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. Last Updated: 07/27/2016

Yeltsin Raps Israel for Peace Impasse

President Boris Yeltsin blamed Israel on Tuesday for a deadlock in Middle East peace talks and called on the United States to apply pressure on its ally to get the process back on track.


"The Middle East crisis is continuing, and it will be very difficult to overcome, largely I think because of Israel's unconstructive position," Yeltsin told a group of reporters after talks with Egyptian President Hosni Mubarak.


"The United States has some influence on Israel and should work here more actively, although we, too, should do more in this direction," he said.


Russia and the United States are co-sponsors of the peace process begun at an Arab-Israeli peace conference in 1991.


But Russia, mired in problems at home, has been less involved in the Middle East than during Soviet times, when Moscow traditionally backed Arab countries in their disputes with Israel.


"Russia's presence in the Arab world, and in the Middle East in particular, is clearly insufficient," Yeltsin said. "We must have a constant high-level presence there."


He noted that Mubarak had criticized Russia for not being active enough in the region.


"Americans come [to the Middle East] all the time, and Russia -- I don't even know how to put it -- completely ignores us," Mubarak was quoted as saying in a story published Tuesday in the daily Nezavisimaya Gazeta. "It seems to me that it should be just opposite -- you must be the most active people here."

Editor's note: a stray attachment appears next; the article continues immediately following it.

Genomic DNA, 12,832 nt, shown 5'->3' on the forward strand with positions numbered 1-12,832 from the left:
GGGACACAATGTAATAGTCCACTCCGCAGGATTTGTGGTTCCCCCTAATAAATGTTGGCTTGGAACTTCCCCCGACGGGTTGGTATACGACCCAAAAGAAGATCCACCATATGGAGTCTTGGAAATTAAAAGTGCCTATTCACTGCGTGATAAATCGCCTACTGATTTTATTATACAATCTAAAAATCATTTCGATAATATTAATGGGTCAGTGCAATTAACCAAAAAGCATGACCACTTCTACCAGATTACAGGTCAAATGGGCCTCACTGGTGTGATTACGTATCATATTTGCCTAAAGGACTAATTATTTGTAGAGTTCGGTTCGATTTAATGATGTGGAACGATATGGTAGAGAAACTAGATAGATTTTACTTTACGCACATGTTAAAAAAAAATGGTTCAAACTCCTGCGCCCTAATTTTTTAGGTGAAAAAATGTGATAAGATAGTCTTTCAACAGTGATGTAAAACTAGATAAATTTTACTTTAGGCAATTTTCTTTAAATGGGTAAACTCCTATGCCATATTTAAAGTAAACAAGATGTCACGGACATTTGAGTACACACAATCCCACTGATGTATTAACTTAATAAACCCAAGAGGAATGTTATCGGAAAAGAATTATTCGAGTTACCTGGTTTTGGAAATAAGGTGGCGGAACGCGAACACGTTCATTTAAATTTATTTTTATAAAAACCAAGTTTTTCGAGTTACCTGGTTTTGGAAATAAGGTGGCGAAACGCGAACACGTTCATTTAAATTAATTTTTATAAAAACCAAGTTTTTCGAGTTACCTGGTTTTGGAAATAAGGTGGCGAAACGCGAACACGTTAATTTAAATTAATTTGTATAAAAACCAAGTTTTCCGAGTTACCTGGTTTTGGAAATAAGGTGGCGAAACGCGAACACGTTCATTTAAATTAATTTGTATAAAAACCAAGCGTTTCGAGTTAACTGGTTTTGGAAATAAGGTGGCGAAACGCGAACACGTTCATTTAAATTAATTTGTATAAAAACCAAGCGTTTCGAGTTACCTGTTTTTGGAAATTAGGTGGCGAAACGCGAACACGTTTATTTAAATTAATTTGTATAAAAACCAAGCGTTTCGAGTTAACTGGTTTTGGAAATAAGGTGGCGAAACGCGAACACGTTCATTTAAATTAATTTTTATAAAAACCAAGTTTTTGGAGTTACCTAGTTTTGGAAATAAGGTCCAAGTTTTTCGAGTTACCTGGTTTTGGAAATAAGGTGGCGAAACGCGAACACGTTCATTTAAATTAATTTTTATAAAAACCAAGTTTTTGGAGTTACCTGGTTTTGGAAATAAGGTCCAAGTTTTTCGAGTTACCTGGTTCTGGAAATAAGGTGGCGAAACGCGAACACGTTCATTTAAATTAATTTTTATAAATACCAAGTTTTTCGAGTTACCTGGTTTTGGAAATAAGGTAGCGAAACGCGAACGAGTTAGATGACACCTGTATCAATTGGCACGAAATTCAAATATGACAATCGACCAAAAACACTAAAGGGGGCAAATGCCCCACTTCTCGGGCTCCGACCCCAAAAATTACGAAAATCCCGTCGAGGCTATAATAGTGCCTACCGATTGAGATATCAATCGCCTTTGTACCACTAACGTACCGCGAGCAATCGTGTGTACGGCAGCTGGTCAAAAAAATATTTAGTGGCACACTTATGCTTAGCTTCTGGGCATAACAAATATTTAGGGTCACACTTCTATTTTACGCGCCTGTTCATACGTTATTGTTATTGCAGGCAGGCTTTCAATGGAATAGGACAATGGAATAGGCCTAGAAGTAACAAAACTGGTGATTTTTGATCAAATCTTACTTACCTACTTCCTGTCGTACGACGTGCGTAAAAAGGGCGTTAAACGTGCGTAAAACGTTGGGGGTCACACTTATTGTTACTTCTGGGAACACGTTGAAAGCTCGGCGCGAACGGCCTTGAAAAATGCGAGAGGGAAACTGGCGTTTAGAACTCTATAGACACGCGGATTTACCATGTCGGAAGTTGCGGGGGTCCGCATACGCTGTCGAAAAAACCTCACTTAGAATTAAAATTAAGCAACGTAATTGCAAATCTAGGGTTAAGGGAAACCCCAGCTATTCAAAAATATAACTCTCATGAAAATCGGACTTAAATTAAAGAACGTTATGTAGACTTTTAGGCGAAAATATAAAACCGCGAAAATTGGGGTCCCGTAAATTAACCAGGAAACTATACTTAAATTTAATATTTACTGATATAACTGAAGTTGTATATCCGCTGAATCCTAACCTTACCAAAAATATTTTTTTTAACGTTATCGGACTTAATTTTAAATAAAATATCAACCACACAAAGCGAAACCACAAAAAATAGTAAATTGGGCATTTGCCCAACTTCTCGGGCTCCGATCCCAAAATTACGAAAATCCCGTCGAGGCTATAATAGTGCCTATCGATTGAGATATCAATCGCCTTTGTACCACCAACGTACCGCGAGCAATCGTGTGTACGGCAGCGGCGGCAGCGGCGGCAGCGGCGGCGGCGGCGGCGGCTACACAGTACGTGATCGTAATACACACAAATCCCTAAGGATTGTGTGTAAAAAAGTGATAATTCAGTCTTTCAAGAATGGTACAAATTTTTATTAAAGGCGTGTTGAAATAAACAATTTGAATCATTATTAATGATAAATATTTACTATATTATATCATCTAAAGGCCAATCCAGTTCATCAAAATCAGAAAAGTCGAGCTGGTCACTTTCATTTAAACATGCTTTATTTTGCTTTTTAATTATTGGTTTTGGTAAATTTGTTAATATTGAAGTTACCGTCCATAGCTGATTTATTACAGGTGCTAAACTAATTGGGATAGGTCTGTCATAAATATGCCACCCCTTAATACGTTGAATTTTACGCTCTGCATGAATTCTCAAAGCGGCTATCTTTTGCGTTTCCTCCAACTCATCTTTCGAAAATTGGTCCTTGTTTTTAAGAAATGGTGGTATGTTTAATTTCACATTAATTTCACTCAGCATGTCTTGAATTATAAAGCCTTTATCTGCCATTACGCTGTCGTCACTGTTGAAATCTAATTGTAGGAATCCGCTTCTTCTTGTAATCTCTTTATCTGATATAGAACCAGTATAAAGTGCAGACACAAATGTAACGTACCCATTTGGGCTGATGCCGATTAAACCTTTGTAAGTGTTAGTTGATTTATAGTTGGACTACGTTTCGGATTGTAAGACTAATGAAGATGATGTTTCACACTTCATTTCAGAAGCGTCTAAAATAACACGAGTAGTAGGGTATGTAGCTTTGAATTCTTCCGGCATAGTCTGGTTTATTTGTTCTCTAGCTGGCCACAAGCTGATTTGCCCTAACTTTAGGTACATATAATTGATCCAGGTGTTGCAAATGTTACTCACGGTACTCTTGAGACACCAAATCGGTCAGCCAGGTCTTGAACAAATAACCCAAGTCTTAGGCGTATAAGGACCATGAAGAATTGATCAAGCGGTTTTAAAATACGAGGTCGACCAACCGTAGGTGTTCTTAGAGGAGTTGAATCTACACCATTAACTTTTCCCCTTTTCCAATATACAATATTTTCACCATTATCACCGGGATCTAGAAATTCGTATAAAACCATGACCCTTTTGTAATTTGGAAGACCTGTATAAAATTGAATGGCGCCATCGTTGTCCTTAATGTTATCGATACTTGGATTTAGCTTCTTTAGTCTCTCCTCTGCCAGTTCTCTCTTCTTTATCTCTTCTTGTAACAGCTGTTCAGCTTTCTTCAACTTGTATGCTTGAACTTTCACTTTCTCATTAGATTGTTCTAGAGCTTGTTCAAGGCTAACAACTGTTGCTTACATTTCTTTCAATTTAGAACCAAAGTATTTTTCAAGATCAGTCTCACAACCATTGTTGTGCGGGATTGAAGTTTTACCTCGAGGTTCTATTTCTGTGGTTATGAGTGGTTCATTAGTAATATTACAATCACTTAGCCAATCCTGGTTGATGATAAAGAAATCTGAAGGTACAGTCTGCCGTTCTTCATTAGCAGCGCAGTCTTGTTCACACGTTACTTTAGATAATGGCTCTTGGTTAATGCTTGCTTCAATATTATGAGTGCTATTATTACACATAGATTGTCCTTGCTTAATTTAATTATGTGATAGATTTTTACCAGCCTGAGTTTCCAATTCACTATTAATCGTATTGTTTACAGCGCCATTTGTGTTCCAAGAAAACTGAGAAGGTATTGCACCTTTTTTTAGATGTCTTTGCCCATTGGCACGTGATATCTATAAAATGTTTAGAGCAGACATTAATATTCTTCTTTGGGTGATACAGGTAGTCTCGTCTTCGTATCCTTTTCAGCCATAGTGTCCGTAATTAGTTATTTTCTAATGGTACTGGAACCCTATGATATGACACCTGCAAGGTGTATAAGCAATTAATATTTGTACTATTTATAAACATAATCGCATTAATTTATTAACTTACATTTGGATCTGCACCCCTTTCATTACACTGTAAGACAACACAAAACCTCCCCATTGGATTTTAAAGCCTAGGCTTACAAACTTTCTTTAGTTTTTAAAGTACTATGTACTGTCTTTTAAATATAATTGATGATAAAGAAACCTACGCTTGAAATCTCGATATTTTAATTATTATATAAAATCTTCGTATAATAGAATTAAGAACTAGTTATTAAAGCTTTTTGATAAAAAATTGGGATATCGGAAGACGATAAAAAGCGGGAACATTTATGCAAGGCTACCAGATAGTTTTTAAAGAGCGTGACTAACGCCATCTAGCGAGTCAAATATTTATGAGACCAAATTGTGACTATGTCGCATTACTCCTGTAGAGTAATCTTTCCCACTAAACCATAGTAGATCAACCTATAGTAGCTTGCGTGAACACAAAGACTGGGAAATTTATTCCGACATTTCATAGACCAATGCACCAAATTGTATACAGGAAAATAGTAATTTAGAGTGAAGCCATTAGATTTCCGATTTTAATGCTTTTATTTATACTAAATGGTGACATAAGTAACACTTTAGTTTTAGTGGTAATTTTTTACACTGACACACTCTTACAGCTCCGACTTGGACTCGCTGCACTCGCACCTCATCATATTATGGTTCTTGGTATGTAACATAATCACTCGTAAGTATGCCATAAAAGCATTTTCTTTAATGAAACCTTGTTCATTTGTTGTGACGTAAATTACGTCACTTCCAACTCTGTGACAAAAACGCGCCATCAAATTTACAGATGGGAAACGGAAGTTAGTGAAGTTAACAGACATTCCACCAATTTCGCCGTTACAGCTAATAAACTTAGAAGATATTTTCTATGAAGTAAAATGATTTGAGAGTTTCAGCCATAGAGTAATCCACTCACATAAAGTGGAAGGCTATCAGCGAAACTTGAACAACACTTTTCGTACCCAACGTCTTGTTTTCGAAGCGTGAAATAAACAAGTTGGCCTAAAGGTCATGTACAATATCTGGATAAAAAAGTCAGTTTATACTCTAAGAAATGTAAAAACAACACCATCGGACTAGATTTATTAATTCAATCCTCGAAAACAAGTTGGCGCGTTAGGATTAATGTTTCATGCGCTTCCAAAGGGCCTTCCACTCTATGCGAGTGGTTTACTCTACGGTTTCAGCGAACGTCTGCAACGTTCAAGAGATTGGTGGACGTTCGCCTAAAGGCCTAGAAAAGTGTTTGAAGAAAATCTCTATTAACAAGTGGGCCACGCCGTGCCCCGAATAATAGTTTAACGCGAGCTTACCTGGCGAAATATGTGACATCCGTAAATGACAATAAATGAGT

In response, Yeltsin promised to send his foreign minister, Yevgeny Primakov, on a trip to Egypt in the near future.


After their talks, the two leaders signed a joint political declaration and several economic agreements. (See story, Page 10.)


The Middle East peace talks have been stalled since March, when Israeli Prime Minister Benjamin Netanyahu gave the go-ahead for work to start on a Jewish settlement in east Jerusalem on Arab land occupied in a 1967 Arab-Israeli war.


Yeltsin rejected allegations by some Israeli politicians that Palestinian President Yasser Arafat was to blame for recent bomb attacks in Israel, which have deepened the crisis.


"One should not blame Mr. Arafat today for terrorist acts. That's not serious," he said.


He said that, as a co-sponsor, he supported the principle of negotiations based on a "land for peace" formula. In a joint statement issued after their talks, Yeltsin and Mubarak, who once attended a top Russian military academy in the era of Cold War cooperation between the Soviet Union and Egypt, outlined common views on a number of international and bilateral issues.


On Israel, they made clear that they saw a halt to Jewish settlement-building as a crucial condition for peace.


"It is necessary to secure a situation where unilateral actions which would have a negative influence on the peace process, like the construction of settlements on occupied territory, be prohibited," the statement said.